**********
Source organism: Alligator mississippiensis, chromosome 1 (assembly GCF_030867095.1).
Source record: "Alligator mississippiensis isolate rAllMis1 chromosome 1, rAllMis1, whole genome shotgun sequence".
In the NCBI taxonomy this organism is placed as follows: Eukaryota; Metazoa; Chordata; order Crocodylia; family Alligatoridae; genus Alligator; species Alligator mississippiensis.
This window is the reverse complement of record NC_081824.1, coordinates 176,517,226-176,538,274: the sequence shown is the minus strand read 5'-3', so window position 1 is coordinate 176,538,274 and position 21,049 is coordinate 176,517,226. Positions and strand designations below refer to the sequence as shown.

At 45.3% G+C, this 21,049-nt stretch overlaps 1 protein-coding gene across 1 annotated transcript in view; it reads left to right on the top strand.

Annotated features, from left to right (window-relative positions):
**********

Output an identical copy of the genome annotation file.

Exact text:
Source organism: Alligator mississippiensis, chromosome 1 (assembly GCF_030867095.1).
Source record: "Alligator mississippiensis isolate rAllMis1 chromosome 1, rAllMis1, whole genome shotgun sequence".
In the NCBI taxonomy this organism is placed as follows: Eukaryota; Metazoa; Chordata; order Crocodylia; family Alligatoridae; genus Alligator; species Alligator mississippiensis.
This window is the reverse complement of record NC_081824.1, coordinates 176,517,226-176,538,274: the sequence shown is the minus strand read 5'-3', so window position 1 is coordinate 176,538,274 and position 21,049 is coordinate 176,517,226. Positions and strand designations below refer to the sequence as shown.

At 45.3% G+C, this 21,049-nt stretch overlaps 1 protein-coding gene across 1 annotated transcript in view; it reads left to right on the top strand.

Annotated features, from left to right (window-relative positions):